|11||2nd||28/3/1918||2nd Lt. Bernard Matthew Cassidy||LG 3/5/1918|
2nd Lt. Bernard Matthew Cassidy, late Lan. Fus.
For most conspicuous bravery, self-sacrifice, and exceptional devotion to duty during an hostile attack. At a time when the flank of the division was in danger, Lt. Cassidy was in command of the left company of his battalion, which was in close support. He was given orders prior to the attack that he must hold on to his position to the last. He most nobly carried this out to the letter. The enemy came on in overwhelming numbers and endeavoured to turn the flank. He, however, continually rallied his men under a terrific bombardment. The enemy were several times cleared out of the trench by his personal leadership. His company was eventually surrounded, but Lt. Cassidy still fought on, encouraging and exhorting his men until he was eventually killed. By his most gallant conduct the whole attack was held up at this point and the left flank was undoubtedly saved from what might have been a disaster.
|T. 2/Lt John Schofield||LG 28/6/1918|
T./2nd Lt. John Schofield, late Lancs. Fus.
For most conspicuous bravery and devotionto duty in operations. 2nd Lt. Schofield led a party of nine men against a strong point- which was reported strongly held by the enemy, and was attacked by about 100 of the enemy with bombs. He disposed his men so skilfully, and made such good use of rifle and Lewis gun fire, that the enemy took cover in dug-outs. This officer himself then held up and captured a party of twenty. With the help of other parties this position was then cleared of the enemy, who were all killed or captured. He then collected the remainder of his men, made his party up to ten, and proceeded towards the front line, previously informing his Commanding Officer as to the position, and that he was proceeding to retake the front line. He met large numbers of the enemy in a communication trench in front of him and in a drain on his right and left. His party opened rapid rifle fire, and he climbed out on to the parapet under point blank machine-gun fire, and, by his fearless demeanour and bravery, forced the enemy to' surrender. As a result, 123 of the enemy, including several officers, were captured by 2nd Lt. Schofield and his party. This very gallant officer was killed a few minutes later.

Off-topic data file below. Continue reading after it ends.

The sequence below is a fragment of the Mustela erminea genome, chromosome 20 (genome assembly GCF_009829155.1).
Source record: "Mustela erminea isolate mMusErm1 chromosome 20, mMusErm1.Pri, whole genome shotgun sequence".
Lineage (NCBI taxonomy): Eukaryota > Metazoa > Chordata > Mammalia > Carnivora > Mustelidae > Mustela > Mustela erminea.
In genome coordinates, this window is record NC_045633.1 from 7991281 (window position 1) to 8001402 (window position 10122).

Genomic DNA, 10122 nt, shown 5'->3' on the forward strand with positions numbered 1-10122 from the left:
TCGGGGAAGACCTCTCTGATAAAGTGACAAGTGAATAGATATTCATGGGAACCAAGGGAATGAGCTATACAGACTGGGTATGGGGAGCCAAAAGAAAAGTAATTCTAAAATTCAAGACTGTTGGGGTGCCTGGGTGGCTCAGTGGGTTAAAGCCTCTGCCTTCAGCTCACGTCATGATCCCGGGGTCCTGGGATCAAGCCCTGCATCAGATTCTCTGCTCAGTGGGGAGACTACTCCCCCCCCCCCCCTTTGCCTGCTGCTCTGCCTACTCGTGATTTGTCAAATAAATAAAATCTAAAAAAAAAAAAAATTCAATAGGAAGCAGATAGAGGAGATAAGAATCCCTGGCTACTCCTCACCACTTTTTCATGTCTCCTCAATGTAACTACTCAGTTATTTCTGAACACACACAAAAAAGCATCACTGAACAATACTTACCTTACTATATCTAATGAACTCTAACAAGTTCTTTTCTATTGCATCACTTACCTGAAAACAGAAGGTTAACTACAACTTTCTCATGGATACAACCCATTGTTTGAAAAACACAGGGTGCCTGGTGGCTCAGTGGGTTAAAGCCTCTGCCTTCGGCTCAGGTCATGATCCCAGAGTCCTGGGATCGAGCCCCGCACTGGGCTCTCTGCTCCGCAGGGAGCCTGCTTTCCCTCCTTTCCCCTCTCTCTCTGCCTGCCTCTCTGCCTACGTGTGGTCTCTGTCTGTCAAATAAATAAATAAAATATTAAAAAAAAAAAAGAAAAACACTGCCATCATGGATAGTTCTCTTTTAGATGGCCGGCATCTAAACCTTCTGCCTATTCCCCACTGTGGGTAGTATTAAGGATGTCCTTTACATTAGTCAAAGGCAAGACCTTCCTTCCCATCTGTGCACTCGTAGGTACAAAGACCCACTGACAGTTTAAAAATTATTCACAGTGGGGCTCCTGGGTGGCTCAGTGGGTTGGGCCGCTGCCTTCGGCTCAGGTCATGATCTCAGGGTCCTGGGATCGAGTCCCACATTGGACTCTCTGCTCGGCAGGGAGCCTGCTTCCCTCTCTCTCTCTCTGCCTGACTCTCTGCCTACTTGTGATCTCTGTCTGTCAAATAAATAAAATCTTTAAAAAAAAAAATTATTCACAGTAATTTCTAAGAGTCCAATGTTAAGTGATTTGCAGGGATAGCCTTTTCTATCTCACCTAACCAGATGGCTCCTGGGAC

|13||11th|| 27/5/1918||9860 L./Cpl. Joel Halliwell,||LG 23/7/1918|
No. 9860 L./Cpl. Joel Halliwell, Lanc. Fus. (Middleton).
For most conspicuous bravery and determination displayed during the withdrawal of the remnants of the Battalion when closely engaged with the enemy. L./Cpl. Halliwell, having captured a stray enemy horse, rode out under heavy rifle and machine-gun fire and rescued a wounded man from " No Man's Land." He repeated this performance several times, and succeeded in rescuing one officer and nine other ranks. He made another effort to reach a wounded man, but was driven back by the very close advance of the enemy. His conduct was magnificent throughout, and was a splendid and inspiring example to all' who saw Him.